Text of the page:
Thursday, March 3, 2011


I have lived in New York for almost ten years and until recently, if you had asked me where Koreatown was, I wouldn't have been able to tell you.  Chances are, my response would have been, "Um . . . somewhere south of 14th street?"  Yep.  I would have been wrong.  Try closer to Herald Square, Michelle.  Apparently, I know nothing.  So, in the spirit of exploration, Rachael and I headed to Koreatown's main drag (32nd between 5th and 6th) to check it out and soak up a little culture.

First, a little info on the 'hood.  Koreatown, K-Town to those who are in the know, is between 5th and 6th Avenues and 31st and 36th streets and houses more Korean restaurants, karaoke joints, and massage parlors than practically anywhere in Manhattan.  It began with a bookstore and a few restaurants and grew to encompass entire city blocks in tandem with increased immigration from Korea.  Now, most Korean folks actually live out in Queens (Spa Castle, anyone?), but New York and its boroughs are home to the second largest population of Korean people in the world, second only to Korea itself (duh).  Rachael and I armed ourselves with restaurant reviews and internet-researched places of interest and moseyed down what the street sign called Korea Way.

Ten paces and I seriously felt like I had been transported to Korea (minus the overcrowded-ness and language barrier).  We passed a 24-hour spa (note to self), a few restaurants, and headed into a book shop, supposedly the one that started the whole neighborhood.  We opened the door, the bell rang over our heads, and everyone in the joint turned and silently stared at us.  Awkward.  We began to browse and realized why.  Every book in the place was written in Korean.  I picked up Oprah's latest book with foreign characters surrounding the only Roman alphabet word on the cover - Oprah.  I wanted to take a picture of it, but the guy behind the counter was staring holes into the back of my head.  I felt like I had walked into Eleven Madison Park in my gym clothes.  Rachael and I walked around awkwardly for a few minutes and high tailed it out of there.  Who knew, though, I could read Korean.  You don't know, Mr. Shop guy.  So, there.

We walked the length of Korea Way and attempted to soak up a little culture . . . until I spotted a restaurant called Mandoo Bar.  It had a floor to ceiling window in the front of the restaurant behind which a little Korean woman was diligently folding fresh dumplings.  Adorable!  Suddenly, I HAD to have some of those dumplings.  Additionally, one of my goals in Koreatown had been to try one of Korea's most well-known dishes - kimchee.  A little history on me and kimchee:  I have never tried it.  But, my dad was in the Air Force for 20 years and was stationed in Korea for one of them and HATES kimchee.  Like, becomes vomitaceous at the smell of it.  I have, thus, always dutifully avoided the dish.  So, I decided that part of my Koreatown adventure would be to end my kimchee fast.  I checked out Mandoo Bar's menu.  Kimchee dumplings.  Score.  We headed in.  (A pic of Daddy Lookadoo below - he's on the right.)

We were welcomed and seated by a host.  Whew!  No bookstore treatment for us in Mandoo Bar.  I looked around and noticed about a 50/50 split of people obviously raised with this food and people obviously NOT raised with this food.  Perfect.  After graciously identifying the condiments on the table and dropping off some (I think) pickled daikon, our kindly server took my order of kimchee dumplings (warning me that they would be spicy) and Rachael's much more sensible pork dumpling order.  10 dumplings for 10 bones.  Not a bad deal.  They arrived quickly, I snapped a picture for Dad, and dug in. They were . . . brilliant.  It was so obvious that the dumplings had been made fresh for me and I'm sorry, Dad, but the kimchee was really, really good.  Flavorful and not too spicy.  Double Score.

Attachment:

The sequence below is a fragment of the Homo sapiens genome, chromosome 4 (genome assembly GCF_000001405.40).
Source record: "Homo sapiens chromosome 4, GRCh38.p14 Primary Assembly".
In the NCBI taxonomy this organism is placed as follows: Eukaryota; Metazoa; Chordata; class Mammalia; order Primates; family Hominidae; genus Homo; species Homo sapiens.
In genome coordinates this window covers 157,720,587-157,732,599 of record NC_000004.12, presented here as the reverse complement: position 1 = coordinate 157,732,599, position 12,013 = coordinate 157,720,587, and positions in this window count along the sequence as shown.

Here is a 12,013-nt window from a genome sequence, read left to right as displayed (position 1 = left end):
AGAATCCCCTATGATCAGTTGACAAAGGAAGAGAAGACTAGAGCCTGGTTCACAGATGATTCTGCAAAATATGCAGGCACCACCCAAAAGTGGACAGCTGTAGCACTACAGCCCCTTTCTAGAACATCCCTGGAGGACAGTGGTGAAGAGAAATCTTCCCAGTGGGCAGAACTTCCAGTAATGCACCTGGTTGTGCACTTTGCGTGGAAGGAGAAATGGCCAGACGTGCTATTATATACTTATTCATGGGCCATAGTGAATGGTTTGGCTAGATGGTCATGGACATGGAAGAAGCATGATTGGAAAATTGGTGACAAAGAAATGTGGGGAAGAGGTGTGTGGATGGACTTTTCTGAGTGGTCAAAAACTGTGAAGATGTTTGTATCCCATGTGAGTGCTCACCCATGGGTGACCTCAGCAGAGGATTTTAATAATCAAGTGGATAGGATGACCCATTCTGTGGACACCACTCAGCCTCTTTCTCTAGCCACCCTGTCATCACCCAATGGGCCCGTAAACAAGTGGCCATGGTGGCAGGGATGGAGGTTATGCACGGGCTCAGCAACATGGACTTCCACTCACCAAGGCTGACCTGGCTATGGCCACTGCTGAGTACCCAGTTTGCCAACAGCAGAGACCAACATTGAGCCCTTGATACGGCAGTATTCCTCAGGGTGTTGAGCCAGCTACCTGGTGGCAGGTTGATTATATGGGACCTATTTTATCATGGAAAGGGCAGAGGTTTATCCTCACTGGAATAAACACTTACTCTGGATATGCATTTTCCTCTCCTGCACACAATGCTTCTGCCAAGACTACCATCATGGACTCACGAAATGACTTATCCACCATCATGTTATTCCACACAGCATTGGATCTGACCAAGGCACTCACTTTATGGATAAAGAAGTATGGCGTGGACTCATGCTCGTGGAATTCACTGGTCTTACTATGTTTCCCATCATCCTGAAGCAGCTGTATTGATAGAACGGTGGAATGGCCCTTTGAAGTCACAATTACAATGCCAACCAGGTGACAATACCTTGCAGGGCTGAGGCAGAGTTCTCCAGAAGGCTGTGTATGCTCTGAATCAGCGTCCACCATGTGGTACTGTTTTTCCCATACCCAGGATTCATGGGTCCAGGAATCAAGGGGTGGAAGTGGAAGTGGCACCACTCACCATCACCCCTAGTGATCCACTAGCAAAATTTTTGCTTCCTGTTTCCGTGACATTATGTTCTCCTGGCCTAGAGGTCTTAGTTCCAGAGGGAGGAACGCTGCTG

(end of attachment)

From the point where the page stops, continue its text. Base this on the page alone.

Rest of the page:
Rachael and I headed out and back toward America.  We were tempted to drop into one of the bazillion karaoke bars on the way, but decided we had neither the time nor the patience to endure it (karaoke takes a very special kind of person).  A quick massage at one of the equally-as-numerous spas would have been a more likely next step, but we decided to be good and save the dough.  I did, though, put the phone number of Juvenex, one of the nicer 24-hour spas, into my blackberry contacts.  You never know when you're going to need a sensible 24-hour spa in midtown.  So, now I know where Koreatown is.  And I have a new favorite dumpling shop.  Mission: accomplished.


Anonymous said...

Michelle, I love your recounting of not knowing where Koreatown was! A few weeks ago Logan had an audition on 35th between 5th and 6th and we found ourselves in the same neighborhood (we crossed in at 32nd and Bway). After about 5 minutes of walking I realized he and I were the only blonde haired blue-eyed European looking people to be seen. Very Twilight zone! I thought I had turned the corner and landed in Chinatown (although as a military brat myself I can kinda tell the difference between Chinese people and Koreans). Now that I know it is friendly I may head back for dumplings!

Robert said...

You made want to go try that kimchee. We'll see. I've heard of Juvinex. Putting it on my list. I feel like I spent the afternoon with you and Rachael. Fun!